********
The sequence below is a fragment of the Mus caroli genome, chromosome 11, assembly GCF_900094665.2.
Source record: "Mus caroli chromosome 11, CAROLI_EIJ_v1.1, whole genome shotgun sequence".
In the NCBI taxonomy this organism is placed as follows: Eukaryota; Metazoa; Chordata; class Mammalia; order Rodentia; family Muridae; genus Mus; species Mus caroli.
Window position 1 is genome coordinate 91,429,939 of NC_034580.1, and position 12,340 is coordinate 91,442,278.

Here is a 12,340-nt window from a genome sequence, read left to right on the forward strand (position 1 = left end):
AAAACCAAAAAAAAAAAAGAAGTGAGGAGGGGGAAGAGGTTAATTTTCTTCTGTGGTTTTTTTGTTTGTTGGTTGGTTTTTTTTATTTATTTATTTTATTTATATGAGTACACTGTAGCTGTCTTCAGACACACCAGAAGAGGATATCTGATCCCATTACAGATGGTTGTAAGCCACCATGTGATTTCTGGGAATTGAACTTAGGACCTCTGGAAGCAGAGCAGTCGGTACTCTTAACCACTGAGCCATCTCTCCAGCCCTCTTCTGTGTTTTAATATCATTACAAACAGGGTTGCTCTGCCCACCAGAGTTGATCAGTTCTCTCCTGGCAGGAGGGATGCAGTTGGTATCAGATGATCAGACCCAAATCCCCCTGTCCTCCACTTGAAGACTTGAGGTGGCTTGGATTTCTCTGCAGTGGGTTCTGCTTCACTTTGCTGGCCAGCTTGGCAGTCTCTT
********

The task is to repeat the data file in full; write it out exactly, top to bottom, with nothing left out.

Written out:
The sequence below is a fragment of the Mus caroli genome, chromosome 11, assembly GCF_900094665.2.
Source record: "Mus caroli chromosome 11, CAROLI_EIJ_v1.1, whole genome shotgun sequence".
In the NCBI taxonomy this organism is placed as follows: Eukaryota; Metazoa; Chordata; class Mammalia; order Rodentia; family Muridae; genus Mus; species Mus caroli.
Window position 1 is genome coordinate 91,429,939 of NC_034580.1, and position 12,340 is coordinate 91,442,278.

Here is a 12,340-nt window from a genome sequence, read left to right on the forward strand (position 1 = left end):
AAAACCAAAAAAAAAAAAGAAGTGAGGAGGGGGAAGAGGTTAATTTTCTTCTGTGGTTTTTTTGTTTGTTGGTTGGTTTTTTTTATTTATTTATTTTATTTATATGAGTACACTGTAGCTGTCTTCAGACACACCAGAAGAGGATATCTGATCCCATTACAGATGGTTGTAAGCCACCATGTGATTTCTGGGAATTGAACTTAGGACCTCTGGAAGCAGAGCAGTCGGTACTCTTAACCACTGAGCCATCTCTCCAGCCCTCTTCTGTGTTTTAATATCATTACAAACAGGGTTGCTCTGCCCACCAGAGTTGATCAGTTCTCTCCTGGCAGGAGGGATGCAGTTGGTATCAGATGATCAGACCCAAATCCCCCTGTCCTCCACTTGAAGACTTGAGGTGGCTTGGATTTCTCTGCAGTGGGTTCTGCTTCACTTTGCTGGCCAGCTTGGCAGTCTCTT